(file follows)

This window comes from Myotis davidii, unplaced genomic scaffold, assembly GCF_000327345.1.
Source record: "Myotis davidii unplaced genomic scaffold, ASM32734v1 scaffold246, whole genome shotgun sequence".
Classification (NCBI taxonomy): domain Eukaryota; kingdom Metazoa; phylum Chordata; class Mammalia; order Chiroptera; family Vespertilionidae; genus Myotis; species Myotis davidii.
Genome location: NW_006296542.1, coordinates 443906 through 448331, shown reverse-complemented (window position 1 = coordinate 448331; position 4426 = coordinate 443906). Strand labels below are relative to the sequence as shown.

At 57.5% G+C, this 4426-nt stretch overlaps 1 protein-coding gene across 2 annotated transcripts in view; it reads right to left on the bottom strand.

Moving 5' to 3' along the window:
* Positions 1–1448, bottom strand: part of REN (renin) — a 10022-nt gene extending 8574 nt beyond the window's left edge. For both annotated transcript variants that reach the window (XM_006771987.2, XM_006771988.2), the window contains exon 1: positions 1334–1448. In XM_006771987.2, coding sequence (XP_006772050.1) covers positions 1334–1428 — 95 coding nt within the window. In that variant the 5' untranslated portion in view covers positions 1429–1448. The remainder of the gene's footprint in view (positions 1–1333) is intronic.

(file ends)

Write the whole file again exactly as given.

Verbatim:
This window comes from Myotis davidii, unplaced genomic scaffold, assembly GCF_000327345.1.
Source record: "Myotis davidii unplaced genomic scaffold, ASM32734v1 scaffold246, whole genome shotgun sequence".
Classification (NCBI taxonomy): domain Eukaryota; kingdom Metazoa; phylum Chordata; class Mammalia; order Chiroptera; family Vespertilionidae; genus Myotis; species Myotis davidii.
Genome location: NW_006296542.1, coordinates 443906 through 448331, shown reverse-complemented (window position 1 = coordinate 448331; position 4426 = coordinate 443906). Strand labels below are relative to the sequence as shown.

At 57.5% G+C, this 4426-nt stretch overlaps 1 protein-coding gene across 2 annotated transcripts in view; it reads right to left on the bottom strand.

Moving 5' to 3' along the window:
* Positions 1–1448, bottom strand: part of REN (renin) — a 10022-nt gene extending 8574 nt beyond the window's left edge. For both annotated transcript variants that reach the window (XM_006771987.2, XM_006771988.2), the window contains exon 1: positions 1334–1448. In XM_006771987.2, coding sequence (XP_006772050.1) covers positions 1334–1428 — 95 coding nt within the window. In that variant the 5' untranslated portion in view covers positions 1429–1448. The remainder of the gene's footprint in view (positions 1–1333) is intronic.